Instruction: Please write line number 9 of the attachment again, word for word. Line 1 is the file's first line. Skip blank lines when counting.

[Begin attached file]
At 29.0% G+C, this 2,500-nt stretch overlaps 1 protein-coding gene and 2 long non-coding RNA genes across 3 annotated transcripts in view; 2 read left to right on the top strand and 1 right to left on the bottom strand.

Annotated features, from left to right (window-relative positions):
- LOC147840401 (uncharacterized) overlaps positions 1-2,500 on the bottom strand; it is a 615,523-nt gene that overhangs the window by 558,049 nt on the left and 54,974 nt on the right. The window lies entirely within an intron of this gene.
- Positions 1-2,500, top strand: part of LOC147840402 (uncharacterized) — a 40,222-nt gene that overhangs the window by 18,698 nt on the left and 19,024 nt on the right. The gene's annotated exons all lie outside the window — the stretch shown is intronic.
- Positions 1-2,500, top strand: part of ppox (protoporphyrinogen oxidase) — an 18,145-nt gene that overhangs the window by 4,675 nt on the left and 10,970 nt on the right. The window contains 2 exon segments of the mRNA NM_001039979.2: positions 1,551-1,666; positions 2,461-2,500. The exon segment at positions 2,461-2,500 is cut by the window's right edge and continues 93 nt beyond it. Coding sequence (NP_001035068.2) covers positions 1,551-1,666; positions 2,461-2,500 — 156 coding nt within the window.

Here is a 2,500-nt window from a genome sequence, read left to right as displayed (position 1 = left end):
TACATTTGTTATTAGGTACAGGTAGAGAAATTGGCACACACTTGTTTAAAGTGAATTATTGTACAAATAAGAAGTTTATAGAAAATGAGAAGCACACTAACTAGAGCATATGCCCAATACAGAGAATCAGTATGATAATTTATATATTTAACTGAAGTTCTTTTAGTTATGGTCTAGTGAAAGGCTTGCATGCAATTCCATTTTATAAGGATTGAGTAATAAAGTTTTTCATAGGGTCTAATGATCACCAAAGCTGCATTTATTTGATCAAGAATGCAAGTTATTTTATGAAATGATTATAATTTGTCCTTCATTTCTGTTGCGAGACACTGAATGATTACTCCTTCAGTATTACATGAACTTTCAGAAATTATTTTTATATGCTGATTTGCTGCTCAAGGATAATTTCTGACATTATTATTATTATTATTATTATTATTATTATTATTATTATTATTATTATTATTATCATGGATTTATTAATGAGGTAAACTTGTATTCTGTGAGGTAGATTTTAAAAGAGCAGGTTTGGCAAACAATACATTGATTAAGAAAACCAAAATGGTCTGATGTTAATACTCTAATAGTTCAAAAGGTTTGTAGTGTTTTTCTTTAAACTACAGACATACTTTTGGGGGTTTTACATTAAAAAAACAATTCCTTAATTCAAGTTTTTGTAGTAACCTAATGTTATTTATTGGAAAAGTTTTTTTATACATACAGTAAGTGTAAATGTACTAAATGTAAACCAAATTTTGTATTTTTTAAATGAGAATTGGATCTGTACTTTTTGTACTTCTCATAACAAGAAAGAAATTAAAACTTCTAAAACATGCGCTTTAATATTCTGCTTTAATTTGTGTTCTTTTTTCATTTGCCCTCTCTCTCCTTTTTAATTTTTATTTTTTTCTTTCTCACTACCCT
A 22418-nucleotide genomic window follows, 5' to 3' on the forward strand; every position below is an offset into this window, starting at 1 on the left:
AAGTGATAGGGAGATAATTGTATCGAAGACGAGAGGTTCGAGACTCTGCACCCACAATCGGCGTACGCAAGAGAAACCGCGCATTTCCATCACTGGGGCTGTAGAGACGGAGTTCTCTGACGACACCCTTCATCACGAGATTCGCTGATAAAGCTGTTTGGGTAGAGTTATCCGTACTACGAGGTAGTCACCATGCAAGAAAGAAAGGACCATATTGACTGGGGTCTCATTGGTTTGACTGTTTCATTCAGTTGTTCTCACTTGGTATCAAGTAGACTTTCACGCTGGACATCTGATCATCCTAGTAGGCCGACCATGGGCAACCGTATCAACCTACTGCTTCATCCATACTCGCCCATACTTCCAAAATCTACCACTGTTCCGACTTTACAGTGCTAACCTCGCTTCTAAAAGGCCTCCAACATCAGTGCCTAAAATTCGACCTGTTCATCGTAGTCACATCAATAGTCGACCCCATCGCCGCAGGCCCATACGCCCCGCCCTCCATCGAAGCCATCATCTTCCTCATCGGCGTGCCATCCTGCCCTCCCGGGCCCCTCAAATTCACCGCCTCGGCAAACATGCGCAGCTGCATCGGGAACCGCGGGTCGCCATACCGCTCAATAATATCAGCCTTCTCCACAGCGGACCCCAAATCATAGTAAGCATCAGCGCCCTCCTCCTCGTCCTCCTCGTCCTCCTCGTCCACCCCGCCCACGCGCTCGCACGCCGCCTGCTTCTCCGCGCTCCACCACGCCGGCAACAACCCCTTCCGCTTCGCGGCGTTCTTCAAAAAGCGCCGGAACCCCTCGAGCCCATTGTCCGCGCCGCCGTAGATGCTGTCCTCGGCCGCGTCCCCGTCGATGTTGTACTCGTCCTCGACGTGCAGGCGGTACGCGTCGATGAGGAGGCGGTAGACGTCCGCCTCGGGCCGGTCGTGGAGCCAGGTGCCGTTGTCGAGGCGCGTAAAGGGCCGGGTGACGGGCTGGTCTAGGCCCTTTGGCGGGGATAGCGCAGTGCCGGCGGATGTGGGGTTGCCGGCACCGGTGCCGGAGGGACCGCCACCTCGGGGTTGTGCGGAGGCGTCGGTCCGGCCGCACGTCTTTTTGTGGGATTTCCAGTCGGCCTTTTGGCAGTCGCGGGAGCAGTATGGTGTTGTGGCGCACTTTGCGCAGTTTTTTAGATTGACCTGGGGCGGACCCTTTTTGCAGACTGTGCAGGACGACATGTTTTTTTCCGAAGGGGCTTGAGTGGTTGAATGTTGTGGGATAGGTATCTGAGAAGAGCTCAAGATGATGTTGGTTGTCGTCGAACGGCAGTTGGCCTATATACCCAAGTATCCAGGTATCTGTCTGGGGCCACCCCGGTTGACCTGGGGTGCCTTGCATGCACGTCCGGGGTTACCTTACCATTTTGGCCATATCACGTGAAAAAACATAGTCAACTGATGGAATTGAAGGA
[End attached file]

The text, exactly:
AAGTGATAGGGAGATAATTGTATCGAAGACGAGAGGTTCGAGACTCTGCACCCACAATCGGCGTACGCAAGAGAAACCGCGCATTTCCATCACTGGGGCTGTAGAGACGGAGTTCTCTGACGACACCCTTCATCACGAGATTCGCTGATAAAGCTGTTTGGGTAGAGTTATCCGTACTACGAGGTAGTCACCATGCAAGAAAGAAAGGACCATATTGACTGGGGTCTCATTGGTTTGACTGTTTCATTCAGTTGTTCTCACTTGGTATCAAGTAGACTTTCACGCTGGACATCTGATCATCCTAGTAGGCCGACCATGGGCAACCGTATCAACCTACTGCTTCATCCATACTCGCCCATACTTCCAAAATCTACCACTGTTCCGACTTTACAGTGCTAACCTCGCTTCTAAAAGGCCTCCAACATCAGTGCCTAAAATTCGACCTGTTCATCGTAGTCACATCAATAGTCGACCCCATCGCCGCAGGCCCATACGCCCCGCCCTCCATCGAAGCCATCATCTTCCTCATCGGCGTGCCATCCTGCCCTCCCGGGCCCCTCAAATTCACCGCCTCGGCAAACATGCGCAGCTGCATCGGGAACCGCGGGTCGCCATACCGCTCAATAATATCAGCCTTCTCCACAGCGGACCCCAAATCATAGTAAGCATCAGCGCCCTCCTCCTCGTCCTCCTCGTCCTCCTCGTCCACCCCGCCCACGCGCTCGCACGCCGCCTGCTTCTCCGCGCTCCACCACGCCGGCAACAACCCCTTCCGCTTCGCGGCGTTCTTCAAAAAGCGCCGGAACCCCTCGAGCCCATTGTCCGCGCCGCCGTAGATGCTGTCCTCGGCCGCGTCCCCGTCGATGTTGTACTCGTCCTCGACGTGCAGGCGGTACGCGTCGATGAGGAGGCGGTAGACGTCCGCCTCGGGCCGGTCGTGGAGCCAGGTGCCGTTGTCGAGGCGCGTAAAGGGCCGGGTGACGGGCTGGTCTAGGCCCTTTGGCGGGGATAGCGCAGTGCCGGCGGATGTGGGGTTGCCGGCACCGGTGCCGGAGGGACCGCCACCTCGGGGTTGTGCGGAGGCGTCGGTCCGGCCGCACGTCTTTTTGTGGGATTTCCAGTCGGCCTTTTGGCAGTCGCGGGAGCAGTATGGTGTTGTGGCGCACTTTGCGCAGTTTTTTAGATTGACCTGGGGCGGACCCTTTTTGCAGACTGTGCAGGACGACATGTTTTTTTCCGAAGGGGCTTGAGTGGTTGAATGTTGTGGGATAGGTATCTGAGAAGAGCTCAAGATGATGTTGGTTGTCGTCGAACGGCAGTTGGCCTATATACCCAAGTATCCAGGTATCTGTCTGGGGCCACCCCGGTTGACCTGGGGTGCCTTGCATGCACGTCCGGGGTTACCTTACCATTTTGGCCATATCACGTGAAAAAACATAGTCAACTGATGGAATTGAAGGA